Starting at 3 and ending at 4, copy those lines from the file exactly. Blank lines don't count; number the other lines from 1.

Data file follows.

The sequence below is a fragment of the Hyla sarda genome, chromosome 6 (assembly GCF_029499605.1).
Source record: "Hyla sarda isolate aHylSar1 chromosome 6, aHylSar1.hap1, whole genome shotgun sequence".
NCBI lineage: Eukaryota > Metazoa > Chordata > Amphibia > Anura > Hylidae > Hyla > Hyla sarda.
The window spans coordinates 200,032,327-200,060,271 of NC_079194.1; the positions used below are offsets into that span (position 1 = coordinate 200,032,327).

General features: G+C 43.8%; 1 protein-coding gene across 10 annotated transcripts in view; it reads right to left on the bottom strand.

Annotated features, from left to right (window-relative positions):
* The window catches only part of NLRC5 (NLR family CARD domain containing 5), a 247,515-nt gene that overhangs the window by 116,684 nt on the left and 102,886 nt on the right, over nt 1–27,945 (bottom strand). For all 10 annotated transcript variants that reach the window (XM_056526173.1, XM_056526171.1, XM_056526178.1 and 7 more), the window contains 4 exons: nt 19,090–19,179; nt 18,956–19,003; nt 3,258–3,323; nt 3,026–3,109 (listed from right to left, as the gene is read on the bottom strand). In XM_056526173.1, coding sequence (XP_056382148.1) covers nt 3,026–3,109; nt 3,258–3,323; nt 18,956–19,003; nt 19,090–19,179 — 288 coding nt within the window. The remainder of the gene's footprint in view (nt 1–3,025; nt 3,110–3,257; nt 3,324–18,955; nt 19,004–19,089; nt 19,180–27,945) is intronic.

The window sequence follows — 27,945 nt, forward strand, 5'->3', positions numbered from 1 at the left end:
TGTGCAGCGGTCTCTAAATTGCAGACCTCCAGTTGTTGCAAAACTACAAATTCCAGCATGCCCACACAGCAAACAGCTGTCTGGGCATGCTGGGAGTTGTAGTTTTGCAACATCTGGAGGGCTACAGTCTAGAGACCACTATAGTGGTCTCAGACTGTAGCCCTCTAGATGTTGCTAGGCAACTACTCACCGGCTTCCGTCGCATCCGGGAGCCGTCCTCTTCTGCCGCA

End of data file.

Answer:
NCBI lineage: Eukaryota > Metazoa > Chordata > Amphibia > Anura > Hylidae > Hyla > Hyla sarda.
The window spans coordinates 200,032,327-200,060,271 of NC_079194.1; the positions used below are offsets into that span (position 1 = coordinate 200,032,327).